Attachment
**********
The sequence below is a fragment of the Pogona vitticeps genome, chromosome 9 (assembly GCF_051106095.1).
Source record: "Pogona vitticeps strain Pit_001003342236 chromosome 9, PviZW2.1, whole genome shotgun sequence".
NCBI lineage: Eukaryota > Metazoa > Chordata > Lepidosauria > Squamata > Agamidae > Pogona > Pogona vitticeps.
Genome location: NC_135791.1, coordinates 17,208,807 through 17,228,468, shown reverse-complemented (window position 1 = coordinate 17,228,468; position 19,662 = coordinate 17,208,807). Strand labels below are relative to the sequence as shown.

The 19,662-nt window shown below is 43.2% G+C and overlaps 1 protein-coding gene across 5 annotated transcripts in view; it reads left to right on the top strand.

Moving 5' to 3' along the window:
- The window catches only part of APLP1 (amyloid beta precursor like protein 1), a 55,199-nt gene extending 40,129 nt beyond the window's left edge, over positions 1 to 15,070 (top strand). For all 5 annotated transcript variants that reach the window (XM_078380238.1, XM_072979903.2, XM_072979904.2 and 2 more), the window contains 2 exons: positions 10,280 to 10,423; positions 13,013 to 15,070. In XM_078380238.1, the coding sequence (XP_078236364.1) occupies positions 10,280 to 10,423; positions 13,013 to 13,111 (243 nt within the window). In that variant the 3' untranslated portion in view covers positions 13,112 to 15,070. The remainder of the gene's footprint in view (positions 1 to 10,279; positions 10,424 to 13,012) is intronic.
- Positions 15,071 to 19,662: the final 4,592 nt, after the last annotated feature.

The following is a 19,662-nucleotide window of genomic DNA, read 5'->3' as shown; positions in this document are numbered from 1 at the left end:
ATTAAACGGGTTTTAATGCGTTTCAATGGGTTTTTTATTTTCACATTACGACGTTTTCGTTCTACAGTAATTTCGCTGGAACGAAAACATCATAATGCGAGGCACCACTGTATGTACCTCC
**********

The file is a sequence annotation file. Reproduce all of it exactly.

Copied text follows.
The sequence below is a fragment of the Pogona vitticeps genome, chromosome 9 (assembly GCF_051106095.1).
Source record: "Pogona vitticeps strain Pit_001003342236 chromosome 9, PviZW2.1, whole genome shotgun sequence".
NCBI lineage: Eukaryota > Metazoa > Chordata > Lepidosauria > Squamata > Agamidae > Pogona > Pogona vitticeps.
Genome location: NC_135791.1, coordinates 17,208,807 through 17,228,468, shown reverse-complemented (window position 1 = coordinate 17,228,468; position 19,662 = coordinate 17,208,807). Strand labels below are relative to the sequence as shown.

The 19,662-nt window shown below is 43.2% G+C and overlaps 1 protein-coding gene across 5 annotated transcripts in view; it reads left to right on the top strand.

Moving 5' to 3' along the window:
- The window catches only part of APLP1 (amyloid beta precursor like protein 1), a 55,199-nt gene extending 40,129 nt beyond the window's left edge, over positions 1 to 15,070 (top strand). For all 5 annotated transcript variants that reach the window (XM_078380238.1, XM_072979903.2, XM_072979904.2 and 2 more), the window contains 2 exons: positions 10,280 to 10,423; positions 13,013 to 15,070. In XM_078380238.1, the coding sequence (XP_078236364.1) occupies positions 10,280 to 10,423; positions 13,013 to 13,111 (243 nt within the window). In that variant the 3' untranslated portion in view covers positions 13,112 to 15,070. The remainder of the gene's footprint in view (positions 1 to 10,279; positions 10,424 to 13,012) is intronic.
- Positions 15,071 to 19,662: the final 4,592 nt, after the last annotated feature.

The following is a 19,662-nucleotide window of genomic DNA, read 5'->3' as shown; positions in this document are numbered from 1 at the left end:
ATTAAACGGGTTTTAATGCGTTTCAATGGGTTTTTTATTTTCACATTACGACGTTTTCGTTCTACAGTAATTTCGCTGGAACGAAAACATCATAATGCGAGGCACCACTGTATGTACCTCC